Later a visit from my brother we retired to the wood shop for after dinner coffee and our regular brain teaser conversations about my latest wood projects, cars, tools and NASCAR . While I have a wood shop, I dream of a metal fab shop to build things like the tracking system below in the observatory links for my telescope, and other reasons like a fuel distillery. We sat without the over head lights on, two bay doors open to bring in the cool air of dusk with only the workbench over head light on. It draws fewer moths, bees and other bugs inside. But a bat had chased a moth inside, we were unaware of his presents because of his stealthy silence. But a brush near my face a blur, and a flicker of light that he reflected exposed his presents. The bat swoops up from the floor in front of me, before him swooped the moth, and just above my head my brother says "he got it". We turn the overhead lights on, just in time to witness a glimpse of a satisfied bat evacuating through the open doors.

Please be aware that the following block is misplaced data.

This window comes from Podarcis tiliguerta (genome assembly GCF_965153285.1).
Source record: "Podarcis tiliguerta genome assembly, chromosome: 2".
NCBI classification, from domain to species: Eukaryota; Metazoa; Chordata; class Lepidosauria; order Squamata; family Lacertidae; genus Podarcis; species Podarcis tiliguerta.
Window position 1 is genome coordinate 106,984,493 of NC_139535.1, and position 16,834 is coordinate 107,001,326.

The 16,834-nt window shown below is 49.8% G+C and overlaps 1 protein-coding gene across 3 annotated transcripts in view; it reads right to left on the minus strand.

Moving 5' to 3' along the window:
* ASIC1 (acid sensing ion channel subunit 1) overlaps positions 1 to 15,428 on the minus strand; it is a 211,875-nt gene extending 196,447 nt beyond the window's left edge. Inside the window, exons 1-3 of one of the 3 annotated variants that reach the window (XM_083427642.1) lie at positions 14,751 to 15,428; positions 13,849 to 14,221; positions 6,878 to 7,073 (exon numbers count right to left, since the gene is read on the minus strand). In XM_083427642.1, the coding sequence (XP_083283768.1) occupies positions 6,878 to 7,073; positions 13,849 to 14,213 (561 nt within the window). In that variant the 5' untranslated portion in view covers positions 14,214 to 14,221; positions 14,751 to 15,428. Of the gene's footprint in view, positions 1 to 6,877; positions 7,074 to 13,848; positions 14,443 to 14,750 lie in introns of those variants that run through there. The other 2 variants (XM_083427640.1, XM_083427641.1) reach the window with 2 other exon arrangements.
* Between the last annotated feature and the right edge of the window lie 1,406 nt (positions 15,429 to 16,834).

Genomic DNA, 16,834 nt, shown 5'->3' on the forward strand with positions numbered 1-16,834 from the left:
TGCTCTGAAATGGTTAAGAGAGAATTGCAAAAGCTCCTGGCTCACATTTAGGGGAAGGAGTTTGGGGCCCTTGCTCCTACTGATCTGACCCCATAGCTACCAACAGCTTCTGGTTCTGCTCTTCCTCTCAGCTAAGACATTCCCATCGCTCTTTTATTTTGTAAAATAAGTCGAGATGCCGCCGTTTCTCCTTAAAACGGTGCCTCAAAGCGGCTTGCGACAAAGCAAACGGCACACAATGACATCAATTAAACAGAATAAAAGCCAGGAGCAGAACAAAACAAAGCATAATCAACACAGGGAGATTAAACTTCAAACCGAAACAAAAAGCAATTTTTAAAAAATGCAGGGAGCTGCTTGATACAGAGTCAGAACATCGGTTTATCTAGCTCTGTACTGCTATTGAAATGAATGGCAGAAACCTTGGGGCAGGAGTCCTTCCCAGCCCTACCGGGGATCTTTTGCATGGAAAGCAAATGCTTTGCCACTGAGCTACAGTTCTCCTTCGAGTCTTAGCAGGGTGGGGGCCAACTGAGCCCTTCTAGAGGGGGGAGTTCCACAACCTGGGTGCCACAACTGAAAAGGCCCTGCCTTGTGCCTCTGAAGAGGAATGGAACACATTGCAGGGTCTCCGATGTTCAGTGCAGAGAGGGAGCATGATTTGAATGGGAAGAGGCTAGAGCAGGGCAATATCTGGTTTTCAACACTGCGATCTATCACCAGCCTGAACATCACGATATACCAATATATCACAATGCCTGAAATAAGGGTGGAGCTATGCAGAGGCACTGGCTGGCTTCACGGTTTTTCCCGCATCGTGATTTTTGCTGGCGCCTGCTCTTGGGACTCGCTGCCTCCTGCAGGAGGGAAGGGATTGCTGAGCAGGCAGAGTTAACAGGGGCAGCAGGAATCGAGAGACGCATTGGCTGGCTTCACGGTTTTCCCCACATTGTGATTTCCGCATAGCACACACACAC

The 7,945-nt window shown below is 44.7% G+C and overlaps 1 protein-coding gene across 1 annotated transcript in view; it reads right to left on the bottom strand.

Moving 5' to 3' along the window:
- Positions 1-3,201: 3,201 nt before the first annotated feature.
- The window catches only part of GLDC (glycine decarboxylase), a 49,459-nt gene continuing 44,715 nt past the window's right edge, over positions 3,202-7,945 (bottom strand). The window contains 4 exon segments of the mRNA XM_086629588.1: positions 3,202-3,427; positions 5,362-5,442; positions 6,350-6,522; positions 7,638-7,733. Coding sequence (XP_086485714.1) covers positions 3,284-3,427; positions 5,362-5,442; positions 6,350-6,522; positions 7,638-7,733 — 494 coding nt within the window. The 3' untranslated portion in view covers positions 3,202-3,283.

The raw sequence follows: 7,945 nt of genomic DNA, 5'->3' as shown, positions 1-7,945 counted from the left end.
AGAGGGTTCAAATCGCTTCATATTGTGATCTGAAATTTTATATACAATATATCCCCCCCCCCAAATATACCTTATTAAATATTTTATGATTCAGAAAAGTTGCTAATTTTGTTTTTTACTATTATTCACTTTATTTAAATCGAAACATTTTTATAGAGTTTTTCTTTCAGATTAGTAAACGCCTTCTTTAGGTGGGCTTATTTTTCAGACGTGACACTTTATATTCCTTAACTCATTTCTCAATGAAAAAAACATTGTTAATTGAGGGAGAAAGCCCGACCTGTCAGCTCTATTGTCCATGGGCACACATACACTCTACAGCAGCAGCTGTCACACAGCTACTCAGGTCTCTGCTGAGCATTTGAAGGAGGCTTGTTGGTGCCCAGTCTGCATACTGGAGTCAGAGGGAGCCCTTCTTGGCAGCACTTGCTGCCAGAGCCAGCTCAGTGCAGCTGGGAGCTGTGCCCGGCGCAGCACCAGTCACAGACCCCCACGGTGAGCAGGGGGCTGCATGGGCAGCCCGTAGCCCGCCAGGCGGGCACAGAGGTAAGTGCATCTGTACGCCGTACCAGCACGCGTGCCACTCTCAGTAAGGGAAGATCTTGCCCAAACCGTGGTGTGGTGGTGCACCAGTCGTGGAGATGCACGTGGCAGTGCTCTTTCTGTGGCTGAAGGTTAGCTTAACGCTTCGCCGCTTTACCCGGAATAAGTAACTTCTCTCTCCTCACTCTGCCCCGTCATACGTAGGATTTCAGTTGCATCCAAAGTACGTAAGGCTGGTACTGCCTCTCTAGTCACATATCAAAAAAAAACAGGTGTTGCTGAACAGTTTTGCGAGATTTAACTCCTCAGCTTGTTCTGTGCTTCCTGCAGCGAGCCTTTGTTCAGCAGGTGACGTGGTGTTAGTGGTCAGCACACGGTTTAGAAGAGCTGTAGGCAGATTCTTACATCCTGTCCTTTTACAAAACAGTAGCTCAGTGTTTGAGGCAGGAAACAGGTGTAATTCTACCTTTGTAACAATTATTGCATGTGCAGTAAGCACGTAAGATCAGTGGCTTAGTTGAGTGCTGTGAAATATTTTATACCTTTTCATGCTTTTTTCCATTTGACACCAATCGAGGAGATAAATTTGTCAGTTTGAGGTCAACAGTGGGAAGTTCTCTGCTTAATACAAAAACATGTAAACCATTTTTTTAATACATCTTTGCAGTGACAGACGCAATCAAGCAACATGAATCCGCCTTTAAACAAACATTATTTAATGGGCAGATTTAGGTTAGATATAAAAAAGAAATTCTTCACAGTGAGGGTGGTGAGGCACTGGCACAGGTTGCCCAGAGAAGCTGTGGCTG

The company of critters that co-exist in seemly peace in one acre of land, tolerant of each other, respectful even at times. Vocal even any time a complaint is to be aired by sparrows, thrush, mocking bird when cats and snakes are too near allows them a sense of freedom. Taking my mind off Parkinson mangled bodies, the last fight of a dying young woman that gave into cancer, trying minds and hearts while the soul cringes with the pain seeing such suffrage that clean air, clean waters and environments that could have supported good health. I still believe, that truth will prevail and science will teach us how. Consumerism like profanely exaggerated by industry no where as much as NASCAR, will subside into a just world. There will be some day clean waters, clean air and healthy environments for all life on earth. IF we learn how too, and how else can we learn unless someone is free to teach. The science is the easy part, getting everyone to give to change is the hard part. After all, it seems everyone works so hard to achieve a goal of having a nice car (order of importance), good fast food, and entertainment (TV) ect.... leaves little chances of good healthy lives considering what the environment endures to achieve this. What sickens me is our government's foul plays hinders such goals. Bullheaded this way, I am neva giving up on the truth. Betty Williams is a name to search today, anger lends to hate a life to live, let reside where it was born and resolve the anger with love instead, please. But search anyway you can find, tis inspiring.